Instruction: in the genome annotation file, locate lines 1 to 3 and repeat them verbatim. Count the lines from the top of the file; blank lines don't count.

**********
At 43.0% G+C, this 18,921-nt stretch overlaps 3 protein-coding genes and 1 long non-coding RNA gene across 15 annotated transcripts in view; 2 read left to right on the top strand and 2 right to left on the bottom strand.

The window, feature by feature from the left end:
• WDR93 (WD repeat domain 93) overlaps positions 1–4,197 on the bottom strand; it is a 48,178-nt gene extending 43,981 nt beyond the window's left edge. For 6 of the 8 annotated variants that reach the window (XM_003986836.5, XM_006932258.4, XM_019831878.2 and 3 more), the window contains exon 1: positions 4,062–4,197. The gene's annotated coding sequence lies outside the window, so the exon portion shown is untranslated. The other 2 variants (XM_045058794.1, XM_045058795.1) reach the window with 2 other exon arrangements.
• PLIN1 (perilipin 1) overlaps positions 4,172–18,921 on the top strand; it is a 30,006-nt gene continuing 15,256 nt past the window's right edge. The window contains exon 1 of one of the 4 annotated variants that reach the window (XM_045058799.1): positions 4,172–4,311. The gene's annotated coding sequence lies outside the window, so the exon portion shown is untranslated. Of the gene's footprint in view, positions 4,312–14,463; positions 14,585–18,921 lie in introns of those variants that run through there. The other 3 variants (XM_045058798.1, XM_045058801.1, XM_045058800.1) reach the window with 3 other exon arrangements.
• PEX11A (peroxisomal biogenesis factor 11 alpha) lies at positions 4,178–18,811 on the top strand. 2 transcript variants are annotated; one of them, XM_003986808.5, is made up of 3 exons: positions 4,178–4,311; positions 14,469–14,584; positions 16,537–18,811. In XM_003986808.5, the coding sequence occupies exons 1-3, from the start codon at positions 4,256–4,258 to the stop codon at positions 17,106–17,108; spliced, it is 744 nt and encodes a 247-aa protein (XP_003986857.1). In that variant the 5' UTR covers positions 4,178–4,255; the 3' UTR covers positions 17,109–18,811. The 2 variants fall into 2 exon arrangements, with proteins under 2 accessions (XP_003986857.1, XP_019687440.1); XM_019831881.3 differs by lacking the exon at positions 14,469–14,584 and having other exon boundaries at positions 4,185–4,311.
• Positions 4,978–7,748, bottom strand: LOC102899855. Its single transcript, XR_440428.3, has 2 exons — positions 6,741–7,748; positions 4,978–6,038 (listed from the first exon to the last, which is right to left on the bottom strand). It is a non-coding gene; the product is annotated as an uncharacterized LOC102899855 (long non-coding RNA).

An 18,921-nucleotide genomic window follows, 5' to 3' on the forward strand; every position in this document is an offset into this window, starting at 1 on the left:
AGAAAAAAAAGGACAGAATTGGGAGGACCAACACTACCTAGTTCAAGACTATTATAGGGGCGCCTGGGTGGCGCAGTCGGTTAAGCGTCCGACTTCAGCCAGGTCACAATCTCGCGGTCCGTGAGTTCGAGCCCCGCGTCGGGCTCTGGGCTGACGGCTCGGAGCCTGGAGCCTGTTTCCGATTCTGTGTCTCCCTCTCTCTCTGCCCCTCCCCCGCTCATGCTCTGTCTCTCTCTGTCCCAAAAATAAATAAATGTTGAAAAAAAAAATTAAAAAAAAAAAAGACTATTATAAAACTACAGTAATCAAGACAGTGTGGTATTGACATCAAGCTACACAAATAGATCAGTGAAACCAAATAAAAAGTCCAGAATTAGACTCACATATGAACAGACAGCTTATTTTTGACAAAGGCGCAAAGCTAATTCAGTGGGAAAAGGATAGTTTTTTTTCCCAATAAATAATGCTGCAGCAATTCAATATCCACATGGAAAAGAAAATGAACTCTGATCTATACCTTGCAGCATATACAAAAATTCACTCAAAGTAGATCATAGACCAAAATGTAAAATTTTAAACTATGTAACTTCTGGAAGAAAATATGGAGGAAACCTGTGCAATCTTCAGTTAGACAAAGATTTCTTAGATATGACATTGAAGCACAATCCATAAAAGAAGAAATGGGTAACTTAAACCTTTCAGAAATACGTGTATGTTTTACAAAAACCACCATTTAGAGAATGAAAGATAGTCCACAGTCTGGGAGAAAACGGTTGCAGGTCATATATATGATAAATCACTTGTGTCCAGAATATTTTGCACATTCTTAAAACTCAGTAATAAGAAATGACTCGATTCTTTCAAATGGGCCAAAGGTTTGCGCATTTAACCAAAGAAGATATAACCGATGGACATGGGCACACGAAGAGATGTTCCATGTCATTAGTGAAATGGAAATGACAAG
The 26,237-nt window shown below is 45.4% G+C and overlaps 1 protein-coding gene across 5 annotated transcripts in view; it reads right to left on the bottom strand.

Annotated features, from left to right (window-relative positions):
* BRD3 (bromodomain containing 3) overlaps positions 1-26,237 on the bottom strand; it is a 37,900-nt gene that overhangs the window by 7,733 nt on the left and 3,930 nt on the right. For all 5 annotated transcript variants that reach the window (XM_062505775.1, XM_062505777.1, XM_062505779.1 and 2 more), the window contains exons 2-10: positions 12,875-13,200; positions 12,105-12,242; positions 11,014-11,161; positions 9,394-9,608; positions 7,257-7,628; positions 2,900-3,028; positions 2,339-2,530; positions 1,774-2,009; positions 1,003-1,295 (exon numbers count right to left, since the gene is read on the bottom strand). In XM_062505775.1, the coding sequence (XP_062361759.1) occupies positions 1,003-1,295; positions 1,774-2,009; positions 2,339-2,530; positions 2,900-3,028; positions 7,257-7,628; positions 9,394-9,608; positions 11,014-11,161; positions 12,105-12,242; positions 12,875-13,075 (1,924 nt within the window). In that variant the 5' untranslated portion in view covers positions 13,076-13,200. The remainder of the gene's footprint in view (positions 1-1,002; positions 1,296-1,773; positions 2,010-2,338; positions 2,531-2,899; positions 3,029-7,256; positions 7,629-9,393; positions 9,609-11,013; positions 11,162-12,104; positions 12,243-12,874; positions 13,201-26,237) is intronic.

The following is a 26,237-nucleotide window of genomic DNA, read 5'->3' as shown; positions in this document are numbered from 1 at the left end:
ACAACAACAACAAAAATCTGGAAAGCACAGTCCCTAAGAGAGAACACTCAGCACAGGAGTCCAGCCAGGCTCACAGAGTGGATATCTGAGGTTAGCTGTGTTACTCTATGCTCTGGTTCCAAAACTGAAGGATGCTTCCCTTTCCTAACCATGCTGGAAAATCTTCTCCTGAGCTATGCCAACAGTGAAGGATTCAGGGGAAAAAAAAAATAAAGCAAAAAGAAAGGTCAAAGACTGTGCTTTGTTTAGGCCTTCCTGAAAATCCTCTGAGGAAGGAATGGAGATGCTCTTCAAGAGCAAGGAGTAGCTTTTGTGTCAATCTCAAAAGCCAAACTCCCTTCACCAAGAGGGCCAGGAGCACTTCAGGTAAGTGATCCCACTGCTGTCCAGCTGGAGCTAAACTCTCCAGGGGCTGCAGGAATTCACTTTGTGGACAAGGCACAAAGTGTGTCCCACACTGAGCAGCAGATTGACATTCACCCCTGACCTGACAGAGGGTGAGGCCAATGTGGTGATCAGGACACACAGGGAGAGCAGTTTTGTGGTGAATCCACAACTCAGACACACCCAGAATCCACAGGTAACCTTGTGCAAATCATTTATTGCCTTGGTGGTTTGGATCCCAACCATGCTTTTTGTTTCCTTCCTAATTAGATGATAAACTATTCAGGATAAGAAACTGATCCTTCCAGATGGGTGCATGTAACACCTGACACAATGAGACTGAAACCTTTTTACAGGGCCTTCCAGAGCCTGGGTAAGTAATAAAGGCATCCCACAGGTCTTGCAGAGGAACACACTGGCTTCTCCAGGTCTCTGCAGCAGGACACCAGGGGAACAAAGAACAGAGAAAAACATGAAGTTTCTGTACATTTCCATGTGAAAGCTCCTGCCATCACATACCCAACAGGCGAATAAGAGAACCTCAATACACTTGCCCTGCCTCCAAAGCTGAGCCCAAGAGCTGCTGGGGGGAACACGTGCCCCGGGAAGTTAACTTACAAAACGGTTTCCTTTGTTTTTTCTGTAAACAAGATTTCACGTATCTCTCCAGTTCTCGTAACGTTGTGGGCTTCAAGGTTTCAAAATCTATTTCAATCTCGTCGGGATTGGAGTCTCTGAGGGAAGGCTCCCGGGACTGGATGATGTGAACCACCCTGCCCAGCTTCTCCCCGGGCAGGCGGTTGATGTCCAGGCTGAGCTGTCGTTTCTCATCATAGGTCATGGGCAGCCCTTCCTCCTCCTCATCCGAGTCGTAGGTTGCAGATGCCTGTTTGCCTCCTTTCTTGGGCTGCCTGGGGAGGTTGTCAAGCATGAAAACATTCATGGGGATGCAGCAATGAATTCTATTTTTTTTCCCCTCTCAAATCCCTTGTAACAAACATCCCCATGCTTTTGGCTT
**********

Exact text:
At 43.0% G+C, this 18,921-nt stretch overlaps 3 protein-coding genes and 1 long non-coding RNA gene across 15 annotated transcripts in view; 2 read left to right on the top strand and 2 right to left on the bottom strand.

The window, feature by feature from the left end:
• WDR93 (WD repeat domain 93) overlaps positions 1–4,197 on the bottom strand; it is a 48,178-nt gene extending 43,981 nt beyond the window's left edge. For 6 of the 8 annotated variants that reach the window (XM_003986836.5, XM_006932258.4, XM_019831878.2 and 3 more), the window contains exon 1: positions 4,062–4,197. The gene's annotated coding sequence lies outside the window, so the exon portion shown is untranslated. The other 2 variants (XM_045058794.1, XM_045058795.1) reach the window with 2 other exon arrangements.